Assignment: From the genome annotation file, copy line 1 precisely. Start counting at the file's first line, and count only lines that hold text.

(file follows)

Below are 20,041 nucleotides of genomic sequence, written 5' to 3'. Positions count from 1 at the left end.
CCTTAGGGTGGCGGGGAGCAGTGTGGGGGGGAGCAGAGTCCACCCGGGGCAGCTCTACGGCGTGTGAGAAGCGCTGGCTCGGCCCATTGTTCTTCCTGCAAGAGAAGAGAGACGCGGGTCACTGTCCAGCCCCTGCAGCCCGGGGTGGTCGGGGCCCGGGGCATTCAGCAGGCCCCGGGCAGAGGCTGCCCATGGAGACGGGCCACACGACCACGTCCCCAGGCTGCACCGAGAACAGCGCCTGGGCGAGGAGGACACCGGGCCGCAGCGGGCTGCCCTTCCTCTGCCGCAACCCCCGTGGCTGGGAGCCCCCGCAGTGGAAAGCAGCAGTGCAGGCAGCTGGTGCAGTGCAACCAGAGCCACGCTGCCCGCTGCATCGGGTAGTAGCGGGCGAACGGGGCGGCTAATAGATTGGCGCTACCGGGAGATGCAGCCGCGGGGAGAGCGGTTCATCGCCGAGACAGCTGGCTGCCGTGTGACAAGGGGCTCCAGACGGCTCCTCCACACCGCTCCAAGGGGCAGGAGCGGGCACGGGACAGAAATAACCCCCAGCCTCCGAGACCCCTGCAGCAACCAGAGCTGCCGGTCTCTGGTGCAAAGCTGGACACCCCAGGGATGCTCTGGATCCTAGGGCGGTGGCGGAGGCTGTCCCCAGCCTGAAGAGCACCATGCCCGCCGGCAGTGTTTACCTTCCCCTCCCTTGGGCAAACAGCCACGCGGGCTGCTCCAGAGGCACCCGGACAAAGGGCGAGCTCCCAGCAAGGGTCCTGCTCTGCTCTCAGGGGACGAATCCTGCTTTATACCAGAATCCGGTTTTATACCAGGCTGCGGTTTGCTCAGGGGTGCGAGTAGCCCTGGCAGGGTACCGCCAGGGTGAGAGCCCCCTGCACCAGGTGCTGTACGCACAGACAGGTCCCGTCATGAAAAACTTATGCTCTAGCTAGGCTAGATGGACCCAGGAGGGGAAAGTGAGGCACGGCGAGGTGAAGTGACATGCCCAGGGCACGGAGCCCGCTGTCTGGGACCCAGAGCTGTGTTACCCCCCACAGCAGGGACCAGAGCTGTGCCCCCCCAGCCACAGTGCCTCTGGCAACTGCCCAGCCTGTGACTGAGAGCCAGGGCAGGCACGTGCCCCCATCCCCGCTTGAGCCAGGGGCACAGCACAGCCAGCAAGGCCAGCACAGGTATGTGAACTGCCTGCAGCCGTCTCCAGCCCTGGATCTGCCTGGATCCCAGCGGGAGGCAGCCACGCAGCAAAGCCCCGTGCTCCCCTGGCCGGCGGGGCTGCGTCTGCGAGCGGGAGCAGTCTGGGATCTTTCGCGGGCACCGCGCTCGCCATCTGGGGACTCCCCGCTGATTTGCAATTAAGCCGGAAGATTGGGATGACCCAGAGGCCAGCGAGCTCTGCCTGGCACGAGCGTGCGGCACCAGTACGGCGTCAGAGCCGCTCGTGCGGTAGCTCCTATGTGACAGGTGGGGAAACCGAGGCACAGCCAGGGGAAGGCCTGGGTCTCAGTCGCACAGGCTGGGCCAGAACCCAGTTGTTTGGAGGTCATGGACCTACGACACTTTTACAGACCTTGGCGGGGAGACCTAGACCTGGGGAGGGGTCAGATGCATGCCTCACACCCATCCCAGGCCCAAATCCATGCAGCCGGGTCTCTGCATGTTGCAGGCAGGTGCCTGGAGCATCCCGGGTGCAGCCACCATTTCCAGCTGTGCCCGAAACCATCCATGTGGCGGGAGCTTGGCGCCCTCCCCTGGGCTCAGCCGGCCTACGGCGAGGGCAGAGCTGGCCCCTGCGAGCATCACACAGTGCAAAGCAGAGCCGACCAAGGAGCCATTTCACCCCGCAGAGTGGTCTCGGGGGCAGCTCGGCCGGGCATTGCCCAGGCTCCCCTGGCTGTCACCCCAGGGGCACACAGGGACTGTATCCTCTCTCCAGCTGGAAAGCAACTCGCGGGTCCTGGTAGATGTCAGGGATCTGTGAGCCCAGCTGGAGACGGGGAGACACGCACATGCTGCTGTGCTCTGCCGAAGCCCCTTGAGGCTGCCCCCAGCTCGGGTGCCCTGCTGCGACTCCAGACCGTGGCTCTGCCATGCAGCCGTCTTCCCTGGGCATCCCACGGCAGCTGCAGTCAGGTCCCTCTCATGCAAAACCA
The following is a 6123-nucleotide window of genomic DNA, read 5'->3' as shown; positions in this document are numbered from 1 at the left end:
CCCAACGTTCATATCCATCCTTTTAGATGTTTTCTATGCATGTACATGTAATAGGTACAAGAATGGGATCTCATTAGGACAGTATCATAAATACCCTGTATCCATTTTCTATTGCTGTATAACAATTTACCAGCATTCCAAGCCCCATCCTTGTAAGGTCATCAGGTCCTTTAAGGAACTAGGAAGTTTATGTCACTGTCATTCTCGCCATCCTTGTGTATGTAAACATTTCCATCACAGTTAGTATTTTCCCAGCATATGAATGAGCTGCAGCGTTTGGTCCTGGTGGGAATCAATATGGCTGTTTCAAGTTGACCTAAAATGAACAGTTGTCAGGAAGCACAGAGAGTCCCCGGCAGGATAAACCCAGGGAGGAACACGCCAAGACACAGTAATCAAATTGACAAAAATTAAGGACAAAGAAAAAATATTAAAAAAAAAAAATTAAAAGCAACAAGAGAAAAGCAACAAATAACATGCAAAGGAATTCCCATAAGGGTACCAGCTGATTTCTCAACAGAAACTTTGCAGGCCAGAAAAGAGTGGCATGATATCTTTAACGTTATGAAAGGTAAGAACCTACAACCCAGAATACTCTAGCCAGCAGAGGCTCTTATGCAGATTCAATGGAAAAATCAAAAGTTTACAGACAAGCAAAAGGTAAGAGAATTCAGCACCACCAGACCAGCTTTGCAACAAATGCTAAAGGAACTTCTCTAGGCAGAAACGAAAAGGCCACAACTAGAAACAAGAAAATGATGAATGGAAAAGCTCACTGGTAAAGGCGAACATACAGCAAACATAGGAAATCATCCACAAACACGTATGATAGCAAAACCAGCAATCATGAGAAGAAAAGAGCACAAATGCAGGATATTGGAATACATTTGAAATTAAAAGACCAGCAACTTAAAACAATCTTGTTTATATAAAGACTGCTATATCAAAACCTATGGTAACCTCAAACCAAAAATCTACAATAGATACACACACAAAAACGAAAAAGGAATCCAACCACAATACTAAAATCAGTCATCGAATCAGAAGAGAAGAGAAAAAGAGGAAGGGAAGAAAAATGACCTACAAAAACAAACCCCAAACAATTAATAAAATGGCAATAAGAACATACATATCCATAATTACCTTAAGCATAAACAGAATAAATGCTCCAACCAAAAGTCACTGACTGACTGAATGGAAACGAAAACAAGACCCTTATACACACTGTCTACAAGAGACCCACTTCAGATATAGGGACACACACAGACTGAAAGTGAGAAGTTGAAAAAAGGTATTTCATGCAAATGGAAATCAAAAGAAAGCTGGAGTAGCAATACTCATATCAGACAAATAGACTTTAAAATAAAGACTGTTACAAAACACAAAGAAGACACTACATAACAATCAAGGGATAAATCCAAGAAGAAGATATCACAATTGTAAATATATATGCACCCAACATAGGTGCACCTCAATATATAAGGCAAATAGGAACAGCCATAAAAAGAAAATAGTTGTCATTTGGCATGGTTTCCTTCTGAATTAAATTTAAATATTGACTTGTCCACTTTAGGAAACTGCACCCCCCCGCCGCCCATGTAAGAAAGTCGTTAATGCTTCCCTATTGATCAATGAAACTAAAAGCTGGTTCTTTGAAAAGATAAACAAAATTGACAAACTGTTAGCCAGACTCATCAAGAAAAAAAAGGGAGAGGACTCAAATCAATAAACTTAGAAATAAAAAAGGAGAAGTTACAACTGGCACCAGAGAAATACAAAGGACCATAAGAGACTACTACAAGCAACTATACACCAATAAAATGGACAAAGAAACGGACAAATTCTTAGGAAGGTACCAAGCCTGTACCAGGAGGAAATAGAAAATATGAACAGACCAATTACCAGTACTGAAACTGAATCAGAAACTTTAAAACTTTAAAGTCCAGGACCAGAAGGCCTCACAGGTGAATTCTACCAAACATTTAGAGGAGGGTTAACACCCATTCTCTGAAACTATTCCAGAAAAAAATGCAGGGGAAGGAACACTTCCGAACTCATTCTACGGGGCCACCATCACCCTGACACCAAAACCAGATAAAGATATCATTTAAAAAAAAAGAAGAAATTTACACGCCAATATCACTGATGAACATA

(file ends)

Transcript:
Below are 20,041 nucleotides of genomic sequence, written 5' to 3'. Positions count from 1 at the left end.